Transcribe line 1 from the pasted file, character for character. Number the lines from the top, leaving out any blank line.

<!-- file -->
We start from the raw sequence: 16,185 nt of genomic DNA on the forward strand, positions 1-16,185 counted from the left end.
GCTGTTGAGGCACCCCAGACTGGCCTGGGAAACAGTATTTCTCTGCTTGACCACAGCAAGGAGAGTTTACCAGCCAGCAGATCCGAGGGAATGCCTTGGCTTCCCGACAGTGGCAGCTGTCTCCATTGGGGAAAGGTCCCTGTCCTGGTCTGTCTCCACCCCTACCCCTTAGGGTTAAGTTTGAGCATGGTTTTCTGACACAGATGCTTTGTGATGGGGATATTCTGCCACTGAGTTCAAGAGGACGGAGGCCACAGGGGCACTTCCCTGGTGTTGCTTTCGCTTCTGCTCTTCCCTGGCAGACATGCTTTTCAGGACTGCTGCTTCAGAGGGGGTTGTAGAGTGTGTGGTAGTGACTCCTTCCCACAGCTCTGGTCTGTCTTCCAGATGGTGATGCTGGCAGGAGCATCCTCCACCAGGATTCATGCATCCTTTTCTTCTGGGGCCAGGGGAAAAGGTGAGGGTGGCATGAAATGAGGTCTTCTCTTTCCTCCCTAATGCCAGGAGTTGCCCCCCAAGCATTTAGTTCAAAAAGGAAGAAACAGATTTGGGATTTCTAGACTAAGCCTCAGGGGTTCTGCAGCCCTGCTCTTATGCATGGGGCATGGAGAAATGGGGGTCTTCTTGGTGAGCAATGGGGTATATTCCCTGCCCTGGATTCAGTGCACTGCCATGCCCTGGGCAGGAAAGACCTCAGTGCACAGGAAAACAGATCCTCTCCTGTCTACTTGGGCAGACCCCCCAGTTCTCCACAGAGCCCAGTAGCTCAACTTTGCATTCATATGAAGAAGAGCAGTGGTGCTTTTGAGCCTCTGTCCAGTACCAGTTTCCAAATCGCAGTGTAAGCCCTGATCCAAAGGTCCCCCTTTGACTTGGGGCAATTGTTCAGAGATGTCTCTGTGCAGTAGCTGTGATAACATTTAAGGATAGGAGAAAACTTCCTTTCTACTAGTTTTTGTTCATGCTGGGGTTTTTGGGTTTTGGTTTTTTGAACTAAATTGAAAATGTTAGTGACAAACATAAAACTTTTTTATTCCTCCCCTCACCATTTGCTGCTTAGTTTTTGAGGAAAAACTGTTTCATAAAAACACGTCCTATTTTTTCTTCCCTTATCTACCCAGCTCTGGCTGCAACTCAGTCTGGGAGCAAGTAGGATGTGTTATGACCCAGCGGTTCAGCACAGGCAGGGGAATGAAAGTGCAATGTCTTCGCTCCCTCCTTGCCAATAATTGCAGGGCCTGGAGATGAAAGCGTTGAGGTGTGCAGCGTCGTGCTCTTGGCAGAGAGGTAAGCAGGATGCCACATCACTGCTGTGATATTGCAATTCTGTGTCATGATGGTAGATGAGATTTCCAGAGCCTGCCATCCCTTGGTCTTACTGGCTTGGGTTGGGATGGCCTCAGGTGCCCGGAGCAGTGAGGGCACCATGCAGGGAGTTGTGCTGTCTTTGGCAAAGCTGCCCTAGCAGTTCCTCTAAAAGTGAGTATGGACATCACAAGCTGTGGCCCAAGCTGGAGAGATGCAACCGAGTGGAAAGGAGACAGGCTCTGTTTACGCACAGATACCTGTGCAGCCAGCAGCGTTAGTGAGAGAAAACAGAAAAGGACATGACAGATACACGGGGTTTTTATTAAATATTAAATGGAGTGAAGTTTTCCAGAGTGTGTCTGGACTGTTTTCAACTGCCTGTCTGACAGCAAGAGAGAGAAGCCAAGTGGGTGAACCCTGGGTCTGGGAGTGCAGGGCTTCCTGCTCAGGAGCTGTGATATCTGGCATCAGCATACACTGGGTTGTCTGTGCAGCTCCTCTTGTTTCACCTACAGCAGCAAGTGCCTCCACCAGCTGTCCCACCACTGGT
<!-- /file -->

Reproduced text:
We start from the raw sequence: 16,185 nt of genomic DNA on the forward strand, positions 1-16,185 counted from the left end.